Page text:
Bamboo rhizomes and dense root systems anchor topsoil along steep slopes and riverbanks, very effectively controlling erosion, their rapid growth enables bamboo to absorb surplus nitrogen, phosphorous and heavy metals found in sewage and polluted water, locking them in the plant alleviating downstream pollution.
Bamboo is already being used to filter wastewater from the United Nations complex in Nairobi Kenya, Municipal authorities in the capitals of Kenya, Uganda and Ethiopia, are joining discussions on how to incorporate bamboo into their urban planning; environmentally to clean up the wastewater in informal settlements and to provide sustainable fuel to their residents.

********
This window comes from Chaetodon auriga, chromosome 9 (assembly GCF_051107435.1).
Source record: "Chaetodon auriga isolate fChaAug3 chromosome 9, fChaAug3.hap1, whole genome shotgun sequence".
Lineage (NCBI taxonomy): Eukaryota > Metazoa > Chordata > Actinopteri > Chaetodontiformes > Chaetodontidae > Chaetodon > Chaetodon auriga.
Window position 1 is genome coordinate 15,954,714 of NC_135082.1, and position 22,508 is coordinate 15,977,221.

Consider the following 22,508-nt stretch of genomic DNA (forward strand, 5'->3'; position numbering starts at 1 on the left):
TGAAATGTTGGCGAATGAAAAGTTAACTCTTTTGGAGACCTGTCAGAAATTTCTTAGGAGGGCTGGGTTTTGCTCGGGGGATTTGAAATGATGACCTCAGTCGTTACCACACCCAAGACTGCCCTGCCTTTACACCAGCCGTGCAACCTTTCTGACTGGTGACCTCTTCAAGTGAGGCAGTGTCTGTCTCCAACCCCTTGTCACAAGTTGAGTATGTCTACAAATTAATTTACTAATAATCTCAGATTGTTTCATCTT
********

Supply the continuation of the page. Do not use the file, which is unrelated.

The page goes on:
Studies have also shown that natural bamboo forests have excellent hydrological functions that promote soil health. Their lofty thick canopy of fine leaves serves to conserve moisture in the soil and supply an abundance of leaves, sheaths and old culms that die and fall to the ground. The moisture rich mulch rapidly decomposes into a humus layer enriching the soil.